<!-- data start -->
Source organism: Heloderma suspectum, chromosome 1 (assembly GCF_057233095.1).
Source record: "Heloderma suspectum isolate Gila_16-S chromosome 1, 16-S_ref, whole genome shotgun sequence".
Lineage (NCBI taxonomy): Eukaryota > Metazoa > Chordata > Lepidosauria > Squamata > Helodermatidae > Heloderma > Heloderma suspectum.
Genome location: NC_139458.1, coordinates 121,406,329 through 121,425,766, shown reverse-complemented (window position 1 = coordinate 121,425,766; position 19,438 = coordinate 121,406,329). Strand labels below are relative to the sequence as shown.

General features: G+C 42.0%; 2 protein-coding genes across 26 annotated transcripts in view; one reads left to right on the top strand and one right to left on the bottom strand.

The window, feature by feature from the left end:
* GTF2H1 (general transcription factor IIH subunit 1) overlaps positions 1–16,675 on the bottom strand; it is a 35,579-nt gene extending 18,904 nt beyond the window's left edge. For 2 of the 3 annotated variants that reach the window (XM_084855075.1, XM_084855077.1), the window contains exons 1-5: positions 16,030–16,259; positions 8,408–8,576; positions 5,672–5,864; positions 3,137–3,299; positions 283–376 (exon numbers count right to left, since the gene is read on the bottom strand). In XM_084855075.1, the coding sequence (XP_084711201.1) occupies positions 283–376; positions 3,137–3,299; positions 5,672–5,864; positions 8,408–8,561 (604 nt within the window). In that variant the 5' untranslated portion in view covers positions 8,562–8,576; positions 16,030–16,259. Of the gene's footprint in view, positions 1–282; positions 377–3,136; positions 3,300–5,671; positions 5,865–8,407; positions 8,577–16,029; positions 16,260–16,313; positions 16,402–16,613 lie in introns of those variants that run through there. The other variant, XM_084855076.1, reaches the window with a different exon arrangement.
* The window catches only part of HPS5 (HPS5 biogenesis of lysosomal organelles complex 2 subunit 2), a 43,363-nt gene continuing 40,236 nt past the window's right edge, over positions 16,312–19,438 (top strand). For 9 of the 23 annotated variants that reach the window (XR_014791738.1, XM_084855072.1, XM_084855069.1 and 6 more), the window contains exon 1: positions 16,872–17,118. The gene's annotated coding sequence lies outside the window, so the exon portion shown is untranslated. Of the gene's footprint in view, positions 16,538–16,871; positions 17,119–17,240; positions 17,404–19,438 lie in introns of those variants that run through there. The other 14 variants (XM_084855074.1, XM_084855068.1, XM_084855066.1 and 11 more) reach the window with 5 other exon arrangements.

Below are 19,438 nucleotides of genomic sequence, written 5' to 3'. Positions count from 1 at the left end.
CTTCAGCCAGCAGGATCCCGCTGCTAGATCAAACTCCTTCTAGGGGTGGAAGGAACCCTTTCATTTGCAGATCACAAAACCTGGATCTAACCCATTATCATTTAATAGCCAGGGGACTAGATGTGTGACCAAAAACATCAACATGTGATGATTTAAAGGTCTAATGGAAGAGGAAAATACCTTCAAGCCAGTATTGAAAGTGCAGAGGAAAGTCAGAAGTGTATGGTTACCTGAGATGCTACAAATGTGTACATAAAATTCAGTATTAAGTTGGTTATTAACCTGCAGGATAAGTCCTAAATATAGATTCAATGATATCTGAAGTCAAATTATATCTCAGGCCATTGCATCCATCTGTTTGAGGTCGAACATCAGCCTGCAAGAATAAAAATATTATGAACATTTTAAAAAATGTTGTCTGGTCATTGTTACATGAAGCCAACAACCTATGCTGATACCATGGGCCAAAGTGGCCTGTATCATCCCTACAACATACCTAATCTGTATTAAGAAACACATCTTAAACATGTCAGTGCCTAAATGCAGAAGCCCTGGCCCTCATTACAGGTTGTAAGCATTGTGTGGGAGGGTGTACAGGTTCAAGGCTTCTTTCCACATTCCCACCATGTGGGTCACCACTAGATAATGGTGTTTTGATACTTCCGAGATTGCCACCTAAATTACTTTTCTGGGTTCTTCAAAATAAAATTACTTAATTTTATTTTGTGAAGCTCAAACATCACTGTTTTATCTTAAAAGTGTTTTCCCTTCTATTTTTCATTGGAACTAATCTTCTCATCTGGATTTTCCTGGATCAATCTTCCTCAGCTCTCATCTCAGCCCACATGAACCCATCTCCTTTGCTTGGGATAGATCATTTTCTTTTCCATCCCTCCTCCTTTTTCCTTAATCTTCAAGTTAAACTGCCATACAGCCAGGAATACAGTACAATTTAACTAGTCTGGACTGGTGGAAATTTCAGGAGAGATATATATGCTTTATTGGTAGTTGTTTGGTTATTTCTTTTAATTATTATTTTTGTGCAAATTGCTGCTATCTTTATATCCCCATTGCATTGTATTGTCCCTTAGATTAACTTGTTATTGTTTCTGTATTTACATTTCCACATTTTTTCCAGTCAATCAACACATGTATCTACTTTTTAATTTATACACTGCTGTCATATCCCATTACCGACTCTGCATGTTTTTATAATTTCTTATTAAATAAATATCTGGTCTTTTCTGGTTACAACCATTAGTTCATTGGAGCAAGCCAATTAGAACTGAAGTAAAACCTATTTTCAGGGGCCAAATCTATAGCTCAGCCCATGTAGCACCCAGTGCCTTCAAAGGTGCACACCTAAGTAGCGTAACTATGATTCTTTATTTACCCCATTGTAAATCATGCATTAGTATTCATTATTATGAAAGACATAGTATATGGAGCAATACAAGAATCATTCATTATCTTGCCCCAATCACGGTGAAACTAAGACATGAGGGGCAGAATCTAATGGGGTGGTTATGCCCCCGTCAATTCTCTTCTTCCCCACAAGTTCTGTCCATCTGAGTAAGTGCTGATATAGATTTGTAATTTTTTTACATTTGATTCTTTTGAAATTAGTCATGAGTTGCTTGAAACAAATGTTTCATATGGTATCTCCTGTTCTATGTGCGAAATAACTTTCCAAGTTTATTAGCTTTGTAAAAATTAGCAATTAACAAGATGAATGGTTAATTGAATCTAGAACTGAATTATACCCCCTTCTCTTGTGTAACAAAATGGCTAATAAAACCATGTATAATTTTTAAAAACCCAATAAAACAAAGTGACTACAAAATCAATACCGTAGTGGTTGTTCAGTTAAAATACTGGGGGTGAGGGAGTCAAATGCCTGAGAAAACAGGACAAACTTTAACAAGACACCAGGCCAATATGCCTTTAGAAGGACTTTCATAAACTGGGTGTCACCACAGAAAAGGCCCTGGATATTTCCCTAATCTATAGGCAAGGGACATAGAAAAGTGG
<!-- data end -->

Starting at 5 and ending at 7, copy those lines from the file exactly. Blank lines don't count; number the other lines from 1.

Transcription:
General features: G+C 42.0%; 2 protein-coding genes across 26 annotated transcripts in view; one reads left to right on the top strand and one right to left on the bottom strand.

The window, feature by feature from the left end:
* GTF2H1 (general transcription factor IIH subunit 1) overlaps positions 1–16,675 on the bottom strand; it is a 35,579-nt gene extending 18,904 nt beyond the window's left edge. For 2 of the 3 annotated variants that reach the window (XM_084855075.1, XM_084855077.1), the window contains exons 1-5: positions 16,030–16,259; positions 8,408–8,576; positions 5,672–5,864; positions 3,137–3,299; positions 283–376 (exon numbers count right to left, since the gene is read on the bottom strand). In XM_084855075.1, the coding sequence (XP_084711201.1) occupies positions 283–376; positions 3,137–3,299; positions 5,672–5,864; positions 8,408–8,561 (604 nt within the window). In that variant the 5' untranslated portion in view covers positions 8,562–8,576; positions 16,030–16,259. Of the gene's footprint in view, positions 1–282; positions 377–3,136; positions 3,300–5,671; positions 5,865–8,407; positions 8,577–16,029; positions 16,260–16,313; positions 16,402–16,613 lie in introns of those variants that run through there. The other variant, XM_084855076.1, reaches the window with a different exon arrangement.